On Saturday, I wandered around the town and explored a little more. Went to the area to northern part of the town and saw the devastation done to the coral reefs. Large and small chunks of the reef were shrewn all over the beach. I walked into the town and met a number of people in the shops, who were again willing to share their experience of the tsunami. Some were heartbreaking stories, such as the elderly neighbors who couldn’t outrun the waves and were lost. People spoke of loosing everything they had, except their lives. Many had lost family members and friends. Even one of the king’s grandsons who was visiting the area was killed in the tsunami. The waves neither know nor respect levels of wealth, age or class.
In my wanderings, I found the Tsunami Volunteer Center. It was too bad that I arrived so late to the area to work with the Peace Corps group due to New York’s school schedule. Not much happening there on a Saturday, but I did manage to spend some time with some volunteers who were teaching English in area schools. Quite a few of them had never taught before, or hadn’t taught EFL (English as a Foreign Language). So I was only too happy to spend some time with them working up lesson plans on the concepts of time and directions. Also worked on the limited Internet service to show them some Web sites that might be of some help in planning their lessons. As I was walking back to the hotel that evening, I was caught in a strong downpour! Good thing I always travel with a spare umbrella as the one I had with me was destroyed in the strong wind and rain. I was totally soaked by the time I got back to the hotel, but it actually felt very refreshing!
I spent Sunday visiting the reconstruction sites at Ban Bang Sak and Ban Bang Khem, located north of Khao Lak. I met a German couple working with a German foundation that was providing the fishermen in the area wood and the assistance to rebuilt their fishing boats. A great couple who really seemed to know their stuff! At Ban Bang Sak, I toured the new complex of the school that is being built there complete with dormitories. It really is a large undertaking. It was pictures of this school that I downloaded to make the posters for the fundraiser at Covert Avenue School in Elmont that raised over $4,000. The students were sent to Pangnga and other areas till the construction is completed, possibly by December. A teacher at the school, Khun Lakda, told me that a lot of the orphans from the area were placed with local families.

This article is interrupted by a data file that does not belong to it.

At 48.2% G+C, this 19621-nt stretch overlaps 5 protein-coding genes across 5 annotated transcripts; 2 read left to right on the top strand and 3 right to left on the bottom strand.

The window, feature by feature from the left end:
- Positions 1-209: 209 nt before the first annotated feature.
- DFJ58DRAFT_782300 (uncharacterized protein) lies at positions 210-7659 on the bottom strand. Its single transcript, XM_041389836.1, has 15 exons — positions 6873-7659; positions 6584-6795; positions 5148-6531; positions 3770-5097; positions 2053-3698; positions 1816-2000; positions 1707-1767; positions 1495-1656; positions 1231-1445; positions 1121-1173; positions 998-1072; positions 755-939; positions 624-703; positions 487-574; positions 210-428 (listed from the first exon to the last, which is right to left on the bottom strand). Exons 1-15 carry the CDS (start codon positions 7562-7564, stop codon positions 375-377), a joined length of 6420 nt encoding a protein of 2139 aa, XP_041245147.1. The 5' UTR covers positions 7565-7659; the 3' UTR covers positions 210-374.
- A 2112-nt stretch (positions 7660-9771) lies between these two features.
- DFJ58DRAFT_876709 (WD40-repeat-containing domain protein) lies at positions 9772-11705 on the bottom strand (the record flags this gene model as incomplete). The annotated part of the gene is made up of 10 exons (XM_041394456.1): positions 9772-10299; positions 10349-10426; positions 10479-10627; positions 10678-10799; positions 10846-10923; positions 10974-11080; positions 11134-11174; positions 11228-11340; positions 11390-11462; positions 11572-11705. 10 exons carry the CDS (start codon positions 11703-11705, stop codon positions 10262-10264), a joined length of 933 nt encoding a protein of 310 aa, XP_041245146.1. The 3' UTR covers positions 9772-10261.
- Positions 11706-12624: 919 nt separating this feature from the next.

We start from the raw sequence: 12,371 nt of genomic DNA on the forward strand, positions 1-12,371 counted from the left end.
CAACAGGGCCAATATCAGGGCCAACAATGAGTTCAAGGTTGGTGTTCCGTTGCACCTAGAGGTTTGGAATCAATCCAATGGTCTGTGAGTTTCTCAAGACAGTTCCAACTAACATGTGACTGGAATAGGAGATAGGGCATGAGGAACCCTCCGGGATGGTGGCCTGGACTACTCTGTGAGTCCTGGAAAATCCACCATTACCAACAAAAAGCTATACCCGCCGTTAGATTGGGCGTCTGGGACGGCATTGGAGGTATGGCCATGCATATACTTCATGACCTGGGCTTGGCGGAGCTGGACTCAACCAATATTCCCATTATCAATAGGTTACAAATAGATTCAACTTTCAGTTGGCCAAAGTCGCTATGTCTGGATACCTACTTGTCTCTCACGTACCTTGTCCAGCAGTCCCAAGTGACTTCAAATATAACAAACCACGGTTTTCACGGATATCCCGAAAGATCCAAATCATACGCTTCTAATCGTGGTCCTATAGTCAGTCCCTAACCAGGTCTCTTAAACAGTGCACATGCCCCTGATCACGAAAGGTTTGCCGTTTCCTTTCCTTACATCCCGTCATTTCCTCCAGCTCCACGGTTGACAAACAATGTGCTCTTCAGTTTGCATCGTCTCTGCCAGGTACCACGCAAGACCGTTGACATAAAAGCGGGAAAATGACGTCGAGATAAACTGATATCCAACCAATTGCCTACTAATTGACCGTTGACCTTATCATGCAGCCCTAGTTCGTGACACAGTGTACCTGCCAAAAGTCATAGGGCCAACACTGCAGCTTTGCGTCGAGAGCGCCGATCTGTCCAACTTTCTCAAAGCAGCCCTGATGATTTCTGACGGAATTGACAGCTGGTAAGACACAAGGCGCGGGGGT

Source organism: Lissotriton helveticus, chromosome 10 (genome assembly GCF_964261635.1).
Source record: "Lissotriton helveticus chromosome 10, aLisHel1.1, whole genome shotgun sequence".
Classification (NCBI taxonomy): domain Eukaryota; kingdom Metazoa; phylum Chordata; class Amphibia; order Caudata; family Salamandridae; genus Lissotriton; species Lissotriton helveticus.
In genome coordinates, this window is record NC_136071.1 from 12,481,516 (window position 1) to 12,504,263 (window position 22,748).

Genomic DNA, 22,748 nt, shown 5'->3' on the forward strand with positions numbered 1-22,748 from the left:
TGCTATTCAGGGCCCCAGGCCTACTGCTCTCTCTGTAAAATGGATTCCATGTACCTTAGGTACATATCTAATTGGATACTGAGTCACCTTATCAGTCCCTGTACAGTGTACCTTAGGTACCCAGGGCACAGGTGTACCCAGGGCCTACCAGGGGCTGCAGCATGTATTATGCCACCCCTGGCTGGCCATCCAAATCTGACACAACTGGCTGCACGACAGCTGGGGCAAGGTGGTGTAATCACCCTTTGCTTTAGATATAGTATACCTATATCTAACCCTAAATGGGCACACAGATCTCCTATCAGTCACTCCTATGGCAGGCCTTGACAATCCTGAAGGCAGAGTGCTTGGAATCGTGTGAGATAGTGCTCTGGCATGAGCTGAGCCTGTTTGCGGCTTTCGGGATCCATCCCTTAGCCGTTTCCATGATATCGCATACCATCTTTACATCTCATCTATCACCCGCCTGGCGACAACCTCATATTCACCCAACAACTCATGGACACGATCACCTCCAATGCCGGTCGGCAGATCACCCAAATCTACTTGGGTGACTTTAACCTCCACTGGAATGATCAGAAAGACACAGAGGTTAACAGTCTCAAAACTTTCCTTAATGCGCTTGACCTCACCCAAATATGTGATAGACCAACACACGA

Next up, was Ban Bang Khem which was well on its way to reconstruction. The same story is told here by the locals—- of death and destruction. Whole villages wiped away. Six killed here, nine in another. One woman told me the wave was as high at the coconut tree— about thirty to forty feet. I asked them if they were afraid to live there now. Nearly all answered in the affirmative, but didn’t know what they would do and where they would go. You understand just how tied to the land they are in that they refer to the place they live as the house they were in when the tsunami hit. While the house itself was pulverized, they still interchangably refer to “house” and “property” as “baan.” Their families had lived off the sea and in that area for generations. Where else would they go? What else would they do?
I visited one area where they were rebuilding their boats. It was so interesting seeing the process of contructing these vessels all by hand by these master craftsmen.
I spent my last evening in Pangnga sitting on the verandah of hotel just looking out to sea watching that one last sunset.